Other ancient manuscript readings, however, do not support understanding the “body” to be the community of believers. These manuscripts contain an expanded text, “This is my body being broken for you.” It could not be said that the body of believers was broken for the individual members, but the physical body of Christ was “broken” when he died sacrificially. This did result in benefits for his disciples. It made possible their being forgiven of sins and coming into an approved standing with God as his children on the basis of their faith in Christ and what he had accomplished.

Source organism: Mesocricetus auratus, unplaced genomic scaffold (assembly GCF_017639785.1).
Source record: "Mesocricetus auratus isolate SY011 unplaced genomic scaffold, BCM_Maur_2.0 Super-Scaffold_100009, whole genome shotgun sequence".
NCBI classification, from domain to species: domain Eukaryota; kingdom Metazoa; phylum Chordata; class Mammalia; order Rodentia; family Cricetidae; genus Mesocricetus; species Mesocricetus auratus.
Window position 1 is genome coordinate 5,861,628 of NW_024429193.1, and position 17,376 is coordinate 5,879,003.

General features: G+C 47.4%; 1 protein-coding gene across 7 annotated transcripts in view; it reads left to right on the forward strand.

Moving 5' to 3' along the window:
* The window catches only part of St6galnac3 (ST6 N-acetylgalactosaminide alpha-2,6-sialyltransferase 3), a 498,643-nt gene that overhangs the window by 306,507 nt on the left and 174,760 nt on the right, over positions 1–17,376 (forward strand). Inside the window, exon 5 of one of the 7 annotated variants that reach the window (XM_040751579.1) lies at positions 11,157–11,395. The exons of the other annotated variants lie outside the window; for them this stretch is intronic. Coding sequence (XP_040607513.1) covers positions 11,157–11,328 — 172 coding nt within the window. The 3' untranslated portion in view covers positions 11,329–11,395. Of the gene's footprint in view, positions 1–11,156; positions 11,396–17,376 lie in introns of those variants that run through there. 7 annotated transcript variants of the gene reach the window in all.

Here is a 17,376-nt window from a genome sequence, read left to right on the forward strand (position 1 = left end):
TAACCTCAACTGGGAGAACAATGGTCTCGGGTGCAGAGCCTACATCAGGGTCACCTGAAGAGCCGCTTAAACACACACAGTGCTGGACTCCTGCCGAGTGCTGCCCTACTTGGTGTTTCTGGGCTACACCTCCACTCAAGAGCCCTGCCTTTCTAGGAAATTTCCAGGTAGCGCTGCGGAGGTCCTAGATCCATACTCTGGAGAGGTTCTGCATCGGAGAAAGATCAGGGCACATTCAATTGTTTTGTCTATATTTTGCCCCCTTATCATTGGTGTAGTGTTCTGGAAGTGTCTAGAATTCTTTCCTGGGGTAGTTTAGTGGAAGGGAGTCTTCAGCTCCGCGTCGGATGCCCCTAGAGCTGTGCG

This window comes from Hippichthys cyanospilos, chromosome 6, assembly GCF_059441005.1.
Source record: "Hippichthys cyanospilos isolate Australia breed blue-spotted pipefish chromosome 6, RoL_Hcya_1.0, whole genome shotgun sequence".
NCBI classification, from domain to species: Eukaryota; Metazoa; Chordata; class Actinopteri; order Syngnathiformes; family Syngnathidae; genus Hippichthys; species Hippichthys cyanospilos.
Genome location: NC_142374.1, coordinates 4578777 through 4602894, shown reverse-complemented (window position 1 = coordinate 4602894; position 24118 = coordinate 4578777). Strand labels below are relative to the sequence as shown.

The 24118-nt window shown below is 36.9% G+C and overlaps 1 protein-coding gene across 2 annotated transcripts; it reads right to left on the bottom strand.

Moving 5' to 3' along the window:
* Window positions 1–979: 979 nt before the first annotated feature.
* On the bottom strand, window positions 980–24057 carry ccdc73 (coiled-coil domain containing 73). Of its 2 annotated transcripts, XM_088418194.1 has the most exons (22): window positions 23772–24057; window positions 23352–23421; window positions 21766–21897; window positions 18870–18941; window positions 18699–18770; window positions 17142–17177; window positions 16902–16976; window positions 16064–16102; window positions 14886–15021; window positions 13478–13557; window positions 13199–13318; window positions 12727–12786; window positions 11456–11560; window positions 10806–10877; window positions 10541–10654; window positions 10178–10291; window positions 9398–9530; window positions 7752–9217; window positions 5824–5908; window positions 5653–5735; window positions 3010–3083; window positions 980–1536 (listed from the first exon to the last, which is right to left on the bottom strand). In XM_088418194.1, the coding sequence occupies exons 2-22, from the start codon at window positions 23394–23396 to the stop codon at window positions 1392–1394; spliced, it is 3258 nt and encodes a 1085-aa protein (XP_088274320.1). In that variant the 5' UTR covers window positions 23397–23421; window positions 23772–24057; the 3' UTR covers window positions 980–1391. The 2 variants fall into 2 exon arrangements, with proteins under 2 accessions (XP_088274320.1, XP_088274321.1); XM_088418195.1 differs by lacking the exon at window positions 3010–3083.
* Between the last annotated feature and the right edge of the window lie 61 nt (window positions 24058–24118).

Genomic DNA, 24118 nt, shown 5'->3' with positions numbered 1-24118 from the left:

The apostles who actually heard Jesus’ words would not have understood that, in some way, a transformation had taken place in the bread itself, for he was in their midst as a human. If, then, the focus is on Jesus’ own body, the neuter “this” (toúto) could signify that what Jesus did in breaking the bread and giving it to the apostles indicated that he would offer his own body for them. Based on what actually resulted when Jesus died sacrificially, one could say that the bread serves to bring to remembrance that he offered his body of flesh and that this brought a body of believers into existence. Jesus’ own body, which he surrendered for the world of mankind, and the corporate body of which he is the head have proved to be for the benefit of believers individually. (Compare Ephesians 4:11-13.) When partaking of the bread, believers do so in remembrance of Jesus, appreciatively acknowledging what he has done for them.